Drought-tolerant plants for your garden
The recent prolonged heat wave and drought conditions have taken their toll on gardens in central Ohio.
According to the Del-Co Water Company, a Delaware County water supplier, water is being consumed at a record pace. In late June, the company set a mandatory one-week ban on watering lawns. That ban was lifted on July 7, but mandatory irrigation and sprinkling restrictions are in place limiting lawn watering to two days a week. Hand watering of gardens, shrubs, and trees is permitted any day. The company urges customers to conserve water wherever possible, and unless the weather pattern changes, the company believes it may need to add further restrictions “to preserve enough water for domestic and other indoor uses.”
While this year is worse than most, nearly every year people complain about the lack of rain during the heat of summer. We can’t change the weather patterns, but there are some things that we can do without running up huge water bills to minimize the impact of a drought on our yards.
One method is to group your plants according to the amount of water they use. This way you can maximize the impact and minimize the need for supplemental irrigation by having the water-hungry plants together in a limited area of your garden or landscape.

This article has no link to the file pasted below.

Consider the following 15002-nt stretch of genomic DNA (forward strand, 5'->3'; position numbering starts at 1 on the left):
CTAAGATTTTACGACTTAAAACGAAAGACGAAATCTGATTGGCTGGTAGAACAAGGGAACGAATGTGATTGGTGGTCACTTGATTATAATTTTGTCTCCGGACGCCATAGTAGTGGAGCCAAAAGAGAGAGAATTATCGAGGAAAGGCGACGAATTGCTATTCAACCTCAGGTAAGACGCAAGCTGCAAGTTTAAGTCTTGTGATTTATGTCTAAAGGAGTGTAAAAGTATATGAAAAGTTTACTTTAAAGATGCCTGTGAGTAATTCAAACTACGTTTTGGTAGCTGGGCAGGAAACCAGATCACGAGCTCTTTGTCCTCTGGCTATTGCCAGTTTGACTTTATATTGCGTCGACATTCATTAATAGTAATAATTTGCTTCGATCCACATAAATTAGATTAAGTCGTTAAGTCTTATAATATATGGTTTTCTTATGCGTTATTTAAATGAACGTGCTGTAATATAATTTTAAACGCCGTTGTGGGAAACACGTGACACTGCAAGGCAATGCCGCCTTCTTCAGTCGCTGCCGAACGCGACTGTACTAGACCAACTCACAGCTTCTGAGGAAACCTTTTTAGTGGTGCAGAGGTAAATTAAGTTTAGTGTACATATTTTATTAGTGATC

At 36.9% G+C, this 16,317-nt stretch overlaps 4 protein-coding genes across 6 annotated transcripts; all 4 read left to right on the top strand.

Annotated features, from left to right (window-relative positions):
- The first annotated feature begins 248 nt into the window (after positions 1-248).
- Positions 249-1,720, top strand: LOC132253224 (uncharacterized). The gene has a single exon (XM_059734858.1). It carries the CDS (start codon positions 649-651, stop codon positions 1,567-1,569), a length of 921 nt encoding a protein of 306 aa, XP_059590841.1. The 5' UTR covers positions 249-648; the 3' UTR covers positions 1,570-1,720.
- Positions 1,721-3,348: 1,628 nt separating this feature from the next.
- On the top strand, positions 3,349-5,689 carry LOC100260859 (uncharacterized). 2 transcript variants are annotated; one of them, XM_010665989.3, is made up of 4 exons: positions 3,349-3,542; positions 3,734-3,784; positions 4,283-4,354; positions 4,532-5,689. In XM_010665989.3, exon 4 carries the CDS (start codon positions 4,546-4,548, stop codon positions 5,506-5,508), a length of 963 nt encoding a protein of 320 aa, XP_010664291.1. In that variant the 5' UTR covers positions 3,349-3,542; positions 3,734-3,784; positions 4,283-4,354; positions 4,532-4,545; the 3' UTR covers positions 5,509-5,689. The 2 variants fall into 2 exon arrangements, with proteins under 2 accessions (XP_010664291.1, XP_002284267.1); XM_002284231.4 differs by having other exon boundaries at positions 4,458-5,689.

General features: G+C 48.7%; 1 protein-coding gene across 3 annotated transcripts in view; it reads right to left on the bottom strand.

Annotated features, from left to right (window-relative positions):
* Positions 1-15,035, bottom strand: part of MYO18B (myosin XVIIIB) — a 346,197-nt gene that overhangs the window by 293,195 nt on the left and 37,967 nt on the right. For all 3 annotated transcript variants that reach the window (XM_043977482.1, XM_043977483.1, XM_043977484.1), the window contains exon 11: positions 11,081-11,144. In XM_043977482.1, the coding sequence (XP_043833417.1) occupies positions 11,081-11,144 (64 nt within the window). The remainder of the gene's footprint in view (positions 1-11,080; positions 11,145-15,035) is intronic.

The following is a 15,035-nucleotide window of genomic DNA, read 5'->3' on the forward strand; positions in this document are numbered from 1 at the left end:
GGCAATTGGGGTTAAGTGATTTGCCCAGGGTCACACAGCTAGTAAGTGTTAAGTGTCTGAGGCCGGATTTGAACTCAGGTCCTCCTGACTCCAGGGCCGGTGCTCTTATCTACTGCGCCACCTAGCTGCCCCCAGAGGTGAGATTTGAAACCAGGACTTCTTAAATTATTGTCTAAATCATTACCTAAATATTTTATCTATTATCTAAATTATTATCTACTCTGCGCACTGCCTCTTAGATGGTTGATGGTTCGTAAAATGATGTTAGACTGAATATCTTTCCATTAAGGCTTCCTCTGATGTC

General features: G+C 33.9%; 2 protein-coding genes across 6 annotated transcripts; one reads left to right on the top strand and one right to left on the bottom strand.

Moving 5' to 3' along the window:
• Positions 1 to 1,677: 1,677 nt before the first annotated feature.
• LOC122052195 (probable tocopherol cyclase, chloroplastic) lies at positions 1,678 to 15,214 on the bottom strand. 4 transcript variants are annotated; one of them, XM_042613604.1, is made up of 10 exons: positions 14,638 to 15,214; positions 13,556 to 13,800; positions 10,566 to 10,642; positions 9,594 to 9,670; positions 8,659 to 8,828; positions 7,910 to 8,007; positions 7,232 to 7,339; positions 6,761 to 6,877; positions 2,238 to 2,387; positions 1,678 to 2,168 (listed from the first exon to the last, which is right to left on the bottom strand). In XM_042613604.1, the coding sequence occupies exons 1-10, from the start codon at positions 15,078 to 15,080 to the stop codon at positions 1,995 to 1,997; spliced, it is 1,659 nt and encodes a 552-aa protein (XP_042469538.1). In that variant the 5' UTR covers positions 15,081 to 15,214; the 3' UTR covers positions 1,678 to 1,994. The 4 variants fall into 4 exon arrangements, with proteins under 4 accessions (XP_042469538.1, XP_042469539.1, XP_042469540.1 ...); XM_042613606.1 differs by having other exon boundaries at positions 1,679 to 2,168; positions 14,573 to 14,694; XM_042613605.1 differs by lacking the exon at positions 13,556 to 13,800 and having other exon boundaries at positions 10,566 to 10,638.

Another way is to grow plants that require low or very low water zones. But, as a word of caution, since drought-tolerant plants thrive in arid climates, many do not do well in clay soils that are poorly drained. Before planting a drought-tolerant garden in clay soils, you may need to amend the soil by mixing in peat, manure, and/or compost. Also, many drought-tolerant species may not perform well in years when rainfall is plentiful.
You can find many informative bulletins and factsheets about the yard and garden at ohioline.osu.edu/lines/hygs.html. This includes the factsheet HYG 1643–94 by Michael T. Loos, which has a list of trees, shrubs, and perennials that do not require much water and are appropriate for the Ohio landscape. While his list is long, it does not pretend to be complete. Today’s article highlights just four attractive drought-tolerant perennials from that list that fellow Delaware County Master Gardener Volunteers have used successfully.
Russian Sage (Perovskia spp.,) is a large, woody perennial with gray foliage and tiny blue flowers. Depending upon the variety, it can grow from three to five feet tall and up to five to six feet wide — the plants need lots of room and should not be crowded. Russian Sage likes full sun and blooms from early summer until fall. Russian Sage needs to be pruned back close to the ground, preferably in the spring so wildlife can enjoy the foliage during the winter.
Purple Coneflower (Echinacea purpurea) is a three to four foot high plant that is native to prairies in the eastern United States, including Ohio. Tall stems are topped with a single flower that is in the shape of a badminton shuttlecock, when fully open. The flower is two to four inches across and has a prominent domed brownish center surrounded by light purple petals that typically point downward. It prefers full or partial sun and well-drained soil and typically blooms in the summer. The flowers attract butterflies, and the seed heads attract songbirds during winter. Purple Coneflower needs to be pruned in late winter or early spring.